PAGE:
They have data for 12 people with ME/CFS and 12 healthy controls, a relatively small sample.What they found was, surprisingly, that the muscle cells produced more lactate and burned more oxygen when they were incubated with ME/CFS serum than when incubated in serum from healthy controls. And the effect was particularly strong when the cells were made to work hard.
Source: Something in the blood – ME/CFS Research Review
A sobering read on gentrification of downtown Raleigh from the New York Times.
RALEIGH, N.C. — In the African-American neighborhoods near downtown Raleigh, the playfully painted doors signal what’s coming. Colored in crimson, in coral, in seafoam, the doors accent newly renovated craftsman cottages and boxy modern homes that have replaced vacant lots.
To longtime residents, the doors mean higher home prices ahead, more investors knocking, more white neighbors.
Here, and in the center of cities across the United States, a kind of demographic change most often associated with gentrifying parts of New York and Washington has been accelerating. White residents are increasingly moving into nonwhite neighborhoods, largely African-American ones.
Source: The Neighborhood Is Mostly Black. The Home Buyers Are Mostly White. – The New York Times
The article doesn’t say it but I will: fuck John Walker, Jr.
In 1968 one of the U.S. Navy’s nuclear submarines went missing in the Atlantic. Now, 50 years later, the full story of its disappearance can finally be told.RADIOMEN 2ND CLASS MIKE HANNON WALKED TO WORK WITH A PALPABLE SENSE OF UNEASE on the morning of May 23, 1968. As a communications specialist at Submarine Force Atlantic Headquarters, he was responsible for processing dozens of messages each day from submarines at sea, ranging from routine announcements to top-secret operational dispatches. But hours earlier, when his eight-hour shift had ended at midnight, Hannon feared that one of the submarines on his watch might be in trouble—or worse.
The Norfolk-based USS Scorpion, one of the Atlantic Fleet’s 19 nuclear attack submarines, had been scheduled to transmit a four-word “Check Report”—encrypted to prevent the Soviets from intercepting it—that meant, in essence, “Situation normal, proceeding as planned.” In this instance, the Skipjack-class submarine was returning to Norfolk after a three-month deployment to the Mediterranean Sea. Its standing orders called for a burst transmission every 24 hours that, when decrypted, read: “Check 24. Submarine Scorpion.” But the previous day no message had come clattering out of the secure teletypewriter that Hannon used. As he prepared to leave for the night, Hannon had briefed Radioman 2nd Class Ken Larbes, the petty officer coming on duty, about the overdue message. He then tapped on his supervisor’s office door and asked whether any late word had come in from the Scorpion. Warrant Officer John A. Walker Jr. silently shook his head no. Was this the first hint of an emergency, Hannon wondered, or merely a delayed transmission caused by mechanical problems or stormy weather conditions?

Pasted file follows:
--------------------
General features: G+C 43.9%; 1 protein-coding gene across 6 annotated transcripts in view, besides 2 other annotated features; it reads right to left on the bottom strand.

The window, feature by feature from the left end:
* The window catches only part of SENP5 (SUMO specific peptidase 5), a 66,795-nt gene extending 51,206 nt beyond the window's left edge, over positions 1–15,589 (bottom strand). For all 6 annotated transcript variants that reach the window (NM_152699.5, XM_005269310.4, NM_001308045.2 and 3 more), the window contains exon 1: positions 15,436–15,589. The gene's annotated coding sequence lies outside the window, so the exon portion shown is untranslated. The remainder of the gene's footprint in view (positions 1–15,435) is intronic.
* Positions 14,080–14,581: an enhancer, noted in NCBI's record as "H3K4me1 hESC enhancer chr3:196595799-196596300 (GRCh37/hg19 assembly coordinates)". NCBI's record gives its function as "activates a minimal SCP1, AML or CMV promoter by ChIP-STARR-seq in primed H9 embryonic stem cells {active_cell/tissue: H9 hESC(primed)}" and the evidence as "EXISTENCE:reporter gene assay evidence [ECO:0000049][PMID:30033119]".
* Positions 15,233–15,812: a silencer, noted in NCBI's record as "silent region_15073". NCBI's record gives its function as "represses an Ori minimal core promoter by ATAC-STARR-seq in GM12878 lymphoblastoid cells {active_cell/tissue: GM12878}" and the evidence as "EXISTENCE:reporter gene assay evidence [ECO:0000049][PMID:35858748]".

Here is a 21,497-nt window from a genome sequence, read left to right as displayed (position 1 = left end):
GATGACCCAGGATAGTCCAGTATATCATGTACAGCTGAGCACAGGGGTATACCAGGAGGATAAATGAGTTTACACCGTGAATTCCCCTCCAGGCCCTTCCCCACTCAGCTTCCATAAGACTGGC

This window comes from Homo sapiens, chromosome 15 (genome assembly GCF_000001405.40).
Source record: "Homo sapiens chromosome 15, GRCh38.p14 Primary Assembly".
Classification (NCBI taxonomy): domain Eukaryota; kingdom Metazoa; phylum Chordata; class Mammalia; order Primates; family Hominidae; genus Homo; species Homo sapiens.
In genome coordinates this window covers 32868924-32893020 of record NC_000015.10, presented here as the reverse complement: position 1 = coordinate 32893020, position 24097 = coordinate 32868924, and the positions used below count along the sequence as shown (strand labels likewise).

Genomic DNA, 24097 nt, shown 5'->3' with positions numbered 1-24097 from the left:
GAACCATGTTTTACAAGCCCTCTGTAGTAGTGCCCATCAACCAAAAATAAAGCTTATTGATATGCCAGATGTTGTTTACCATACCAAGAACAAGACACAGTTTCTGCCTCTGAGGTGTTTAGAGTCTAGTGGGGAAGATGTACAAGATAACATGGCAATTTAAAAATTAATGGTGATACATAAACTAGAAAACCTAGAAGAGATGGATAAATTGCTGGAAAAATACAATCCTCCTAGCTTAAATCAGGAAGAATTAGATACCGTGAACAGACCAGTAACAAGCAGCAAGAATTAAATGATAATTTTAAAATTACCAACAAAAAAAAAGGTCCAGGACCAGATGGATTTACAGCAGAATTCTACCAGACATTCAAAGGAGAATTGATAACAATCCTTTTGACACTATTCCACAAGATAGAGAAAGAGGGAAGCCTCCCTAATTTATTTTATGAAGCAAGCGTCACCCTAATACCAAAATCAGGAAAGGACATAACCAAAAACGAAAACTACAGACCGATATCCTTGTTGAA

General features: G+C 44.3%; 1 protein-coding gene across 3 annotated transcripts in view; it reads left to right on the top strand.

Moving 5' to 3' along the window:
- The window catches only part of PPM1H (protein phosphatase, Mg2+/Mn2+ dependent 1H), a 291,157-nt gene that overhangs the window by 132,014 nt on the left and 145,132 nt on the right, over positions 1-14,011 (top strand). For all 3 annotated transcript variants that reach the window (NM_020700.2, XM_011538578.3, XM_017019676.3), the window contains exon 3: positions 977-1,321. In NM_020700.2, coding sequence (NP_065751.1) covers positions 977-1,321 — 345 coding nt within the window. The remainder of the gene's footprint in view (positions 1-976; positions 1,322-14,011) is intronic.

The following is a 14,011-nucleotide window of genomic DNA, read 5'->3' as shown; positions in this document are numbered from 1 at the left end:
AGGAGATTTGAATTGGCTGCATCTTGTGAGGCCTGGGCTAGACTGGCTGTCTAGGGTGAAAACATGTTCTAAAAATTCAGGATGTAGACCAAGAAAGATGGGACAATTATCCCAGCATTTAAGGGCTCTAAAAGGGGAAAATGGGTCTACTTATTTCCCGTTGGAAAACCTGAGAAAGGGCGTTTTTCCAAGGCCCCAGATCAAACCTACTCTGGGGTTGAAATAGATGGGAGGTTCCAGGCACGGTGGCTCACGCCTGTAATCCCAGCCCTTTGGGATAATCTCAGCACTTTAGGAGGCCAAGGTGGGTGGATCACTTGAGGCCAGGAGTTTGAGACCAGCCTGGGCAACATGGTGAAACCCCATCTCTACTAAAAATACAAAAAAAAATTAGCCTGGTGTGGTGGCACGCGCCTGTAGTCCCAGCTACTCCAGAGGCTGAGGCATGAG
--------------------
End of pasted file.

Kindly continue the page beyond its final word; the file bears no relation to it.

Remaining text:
Source: The Final Secret of the USS Scorpion | HistoryNet
It’s been another dizzying few days in Washington, starting with yet another border controversy, as President Donald Trump threatened to bus unauthorized immigrants to sanctuary cities, and ending with the release of Special Counsel Robert Mueller’s report, which turned out to be far more damning than advertised by Trump’s attorney general.
These two very different stories have more in common than meets the eye. In each case, there’s a central tension between the president and aides who refuse to execute orders from him that they believe are illegal or foolish. Mueller’s report is packed with incidents in which White House staff not only didn’t do things Trump said, but never had any intention of doing them. In the case of the border, Immigration and Customs Enforcement staff rebuffed Trump’s plan to bus migrants on legal grounds; meanwhile, Homeland Security Secretary Kirstjen Nielsen and Customs and Border Protection Commissioner Kevin McAleenan refused to turn away migrants seeking asylum, concluding that it was illegal. (Nielsen was sacked soon after, while McAleenan is now her acting replacement.)
Source: Trump’s Orders Are Routinely Disregarded by His Staff – The Atlantic
It is difficult to exaggerate just what a sea change has taken place in the discussion of renewable energy in recent years.
Oldsters like me remember when the idea that (unsubsidized) renewable energy would be able to compete directly with fossil fuels was downright utopian. As late as the early 2000s, people were debating whether it would happen this century, or at all.
But the extraordinary progress of renewables in the past two decades has moved that hoped-for future closer and closer. And now, unbelievably, it is right on our doorstep.
It’s one thing for advocates or energy analysts to say that, of course. It’s something else to hear it coming out of the mouths of energy executives. But these days, residents of the C-suite are discussing renewable energy in terms that would have made hippies blush a decade ago.
Source: Utility CEO: new renewables will be cheaper than existing coal plants by the early 2020s – Vox